Part A: No more MBV for competitive, and no more IRV for the purposes of creating runoffs. We haven't discussed this for many posts, nobody disagreed with me earlier when I suggested we were in agreement. That we should not use IRV for runoffs is what I think you are arguing for in your above posts.

Part B: Should we change our voting process overall? (Beyond the minor tweaks above)
Nyktos and jas are arguing for ONE IRV poll for any competitive poll. There is debate over how long such a poll would be. The first place winner of this poll would be the final winner. We can run the PBV script if we are curious about the ranking of the candidates but this would not change the final outcome. We could call this SINGLE ROUND PBV/IRV, it is the same thing.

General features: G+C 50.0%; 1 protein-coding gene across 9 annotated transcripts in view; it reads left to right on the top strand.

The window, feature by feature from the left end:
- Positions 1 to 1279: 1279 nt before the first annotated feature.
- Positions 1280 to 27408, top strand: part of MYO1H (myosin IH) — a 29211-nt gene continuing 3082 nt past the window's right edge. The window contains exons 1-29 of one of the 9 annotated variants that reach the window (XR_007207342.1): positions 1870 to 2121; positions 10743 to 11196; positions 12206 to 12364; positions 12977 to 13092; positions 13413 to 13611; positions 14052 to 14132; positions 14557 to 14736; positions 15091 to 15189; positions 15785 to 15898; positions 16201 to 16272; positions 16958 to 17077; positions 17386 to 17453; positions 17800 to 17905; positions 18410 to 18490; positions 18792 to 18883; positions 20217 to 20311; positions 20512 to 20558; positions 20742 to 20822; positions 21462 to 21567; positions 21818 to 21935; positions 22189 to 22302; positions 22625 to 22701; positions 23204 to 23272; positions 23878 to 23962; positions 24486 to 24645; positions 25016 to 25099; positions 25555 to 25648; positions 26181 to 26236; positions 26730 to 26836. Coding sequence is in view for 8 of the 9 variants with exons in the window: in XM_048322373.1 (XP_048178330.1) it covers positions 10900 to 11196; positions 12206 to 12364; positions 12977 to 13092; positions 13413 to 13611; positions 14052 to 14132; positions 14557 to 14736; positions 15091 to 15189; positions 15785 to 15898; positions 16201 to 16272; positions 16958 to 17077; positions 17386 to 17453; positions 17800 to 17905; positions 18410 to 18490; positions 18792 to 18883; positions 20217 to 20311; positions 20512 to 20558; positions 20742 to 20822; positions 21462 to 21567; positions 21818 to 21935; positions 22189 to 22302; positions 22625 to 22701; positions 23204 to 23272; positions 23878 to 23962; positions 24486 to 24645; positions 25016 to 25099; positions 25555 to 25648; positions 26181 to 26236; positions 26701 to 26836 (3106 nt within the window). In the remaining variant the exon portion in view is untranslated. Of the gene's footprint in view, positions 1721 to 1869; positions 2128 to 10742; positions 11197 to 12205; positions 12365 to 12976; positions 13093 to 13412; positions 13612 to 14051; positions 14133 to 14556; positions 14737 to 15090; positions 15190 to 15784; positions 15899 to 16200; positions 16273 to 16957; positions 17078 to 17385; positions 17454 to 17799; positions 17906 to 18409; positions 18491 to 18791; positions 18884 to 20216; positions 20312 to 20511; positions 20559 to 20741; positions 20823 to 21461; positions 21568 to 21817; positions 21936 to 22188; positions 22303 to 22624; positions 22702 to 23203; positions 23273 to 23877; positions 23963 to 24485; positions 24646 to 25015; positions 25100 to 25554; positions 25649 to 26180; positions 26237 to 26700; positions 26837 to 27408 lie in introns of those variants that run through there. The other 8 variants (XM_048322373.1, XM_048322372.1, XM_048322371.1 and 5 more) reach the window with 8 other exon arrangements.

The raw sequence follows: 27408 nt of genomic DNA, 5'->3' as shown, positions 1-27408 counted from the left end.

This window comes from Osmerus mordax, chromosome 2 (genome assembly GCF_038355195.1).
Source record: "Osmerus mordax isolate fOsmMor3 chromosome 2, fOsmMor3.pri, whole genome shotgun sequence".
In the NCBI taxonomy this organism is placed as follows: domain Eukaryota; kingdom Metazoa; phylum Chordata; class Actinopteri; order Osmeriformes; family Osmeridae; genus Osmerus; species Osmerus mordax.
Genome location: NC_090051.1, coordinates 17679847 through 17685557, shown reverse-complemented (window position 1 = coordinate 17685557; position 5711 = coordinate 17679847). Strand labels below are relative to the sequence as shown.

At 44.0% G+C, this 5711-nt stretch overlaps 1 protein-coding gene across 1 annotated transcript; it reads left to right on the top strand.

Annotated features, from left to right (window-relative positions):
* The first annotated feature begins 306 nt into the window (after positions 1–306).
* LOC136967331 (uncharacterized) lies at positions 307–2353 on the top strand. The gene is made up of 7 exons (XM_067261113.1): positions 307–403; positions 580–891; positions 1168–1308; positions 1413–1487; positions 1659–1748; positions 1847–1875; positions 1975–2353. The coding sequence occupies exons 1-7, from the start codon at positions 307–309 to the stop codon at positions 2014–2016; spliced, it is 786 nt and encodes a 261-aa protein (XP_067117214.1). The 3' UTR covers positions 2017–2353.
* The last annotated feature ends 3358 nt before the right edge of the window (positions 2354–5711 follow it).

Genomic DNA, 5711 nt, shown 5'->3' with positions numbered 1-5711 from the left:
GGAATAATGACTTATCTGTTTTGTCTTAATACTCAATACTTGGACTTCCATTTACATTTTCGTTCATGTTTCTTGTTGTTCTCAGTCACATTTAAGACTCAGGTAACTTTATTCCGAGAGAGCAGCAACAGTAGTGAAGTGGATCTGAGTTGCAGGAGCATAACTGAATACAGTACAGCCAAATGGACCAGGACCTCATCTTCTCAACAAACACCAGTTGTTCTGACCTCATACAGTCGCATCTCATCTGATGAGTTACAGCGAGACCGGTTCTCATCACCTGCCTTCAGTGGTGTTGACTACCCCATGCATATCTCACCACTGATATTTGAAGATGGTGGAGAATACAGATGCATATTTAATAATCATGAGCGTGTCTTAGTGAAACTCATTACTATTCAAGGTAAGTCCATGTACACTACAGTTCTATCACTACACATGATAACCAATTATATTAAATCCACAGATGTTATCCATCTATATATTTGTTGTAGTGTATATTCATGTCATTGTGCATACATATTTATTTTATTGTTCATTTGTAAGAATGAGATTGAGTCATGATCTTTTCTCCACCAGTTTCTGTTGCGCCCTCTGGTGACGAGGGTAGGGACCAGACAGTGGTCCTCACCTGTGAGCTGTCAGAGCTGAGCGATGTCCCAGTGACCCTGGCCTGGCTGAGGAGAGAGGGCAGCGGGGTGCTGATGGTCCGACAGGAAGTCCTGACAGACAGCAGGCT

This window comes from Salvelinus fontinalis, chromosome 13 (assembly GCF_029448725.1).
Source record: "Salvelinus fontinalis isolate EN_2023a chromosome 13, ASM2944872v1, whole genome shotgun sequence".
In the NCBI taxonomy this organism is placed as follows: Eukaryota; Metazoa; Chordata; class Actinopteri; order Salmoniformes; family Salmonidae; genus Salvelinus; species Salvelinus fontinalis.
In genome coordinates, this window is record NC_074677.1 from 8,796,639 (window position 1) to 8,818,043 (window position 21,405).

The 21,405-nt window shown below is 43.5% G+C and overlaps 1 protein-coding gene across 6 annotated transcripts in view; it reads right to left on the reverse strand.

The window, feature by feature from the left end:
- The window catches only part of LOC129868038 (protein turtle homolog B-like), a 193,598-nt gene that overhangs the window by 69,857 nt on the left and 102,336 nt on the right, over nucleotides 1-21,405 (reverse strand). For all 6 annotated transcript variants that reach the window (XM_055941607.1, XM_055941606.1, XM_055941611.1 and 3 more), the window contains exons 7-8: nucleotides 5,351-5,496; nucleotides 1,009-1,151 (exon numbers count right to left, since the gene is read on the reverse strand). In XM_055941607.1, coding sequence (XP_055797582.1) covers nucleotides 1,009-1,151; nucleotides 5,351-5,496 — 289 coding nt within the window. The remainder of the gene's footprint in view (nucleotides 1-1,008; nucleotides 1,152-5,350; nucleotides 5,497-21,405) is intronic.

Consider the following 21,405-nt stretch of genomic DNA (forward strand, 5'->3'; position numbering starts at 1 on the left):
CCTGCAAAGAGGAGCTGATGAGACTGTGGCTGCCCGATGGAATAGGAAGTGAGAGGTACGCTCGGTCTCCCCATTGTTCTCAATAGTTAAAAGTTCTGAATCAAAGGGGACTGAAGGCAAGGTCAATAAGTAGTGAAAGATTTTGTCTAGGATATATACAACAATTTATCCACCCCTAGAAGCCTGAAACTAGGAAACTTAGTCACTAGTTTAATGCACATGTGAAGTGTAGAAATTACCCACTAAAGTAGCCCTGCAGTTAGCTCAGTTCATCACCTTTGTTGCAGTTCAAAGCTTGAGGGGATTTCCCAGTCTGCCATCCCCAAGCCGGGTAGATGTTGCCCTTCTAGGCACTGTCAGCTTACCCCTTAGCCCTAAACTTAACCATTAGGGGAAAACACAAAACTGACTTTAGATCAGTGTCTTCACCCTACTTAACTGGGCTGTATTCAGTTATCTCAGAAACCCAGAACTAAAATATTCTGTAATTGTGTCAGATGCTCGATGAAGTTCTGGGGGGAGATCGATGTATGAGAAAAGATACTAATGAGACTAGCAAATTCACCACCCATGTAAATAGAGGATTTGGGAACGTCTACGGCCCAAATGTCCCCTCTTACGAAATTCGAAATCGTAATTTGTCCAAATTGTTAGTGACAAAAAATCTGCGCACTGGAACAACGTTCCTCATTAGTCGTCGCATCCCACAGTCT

Myself and DLC I think are leaning towards a TWO ROUNDED system in which we use PBV first to get a ranking, then move the final 2/3 on to a final poll (SBV for 2, IRV for 3). This is Birkal's proposal in the thread, but I think Birkal was ok with either option.

We are discussing Part B (hopefully in the context of my post at the beginning of this page where Doug made his concerns about this stuff apparent).

Sorry to rehash this AGAIN. I hope it's clear now.
 

Nyktos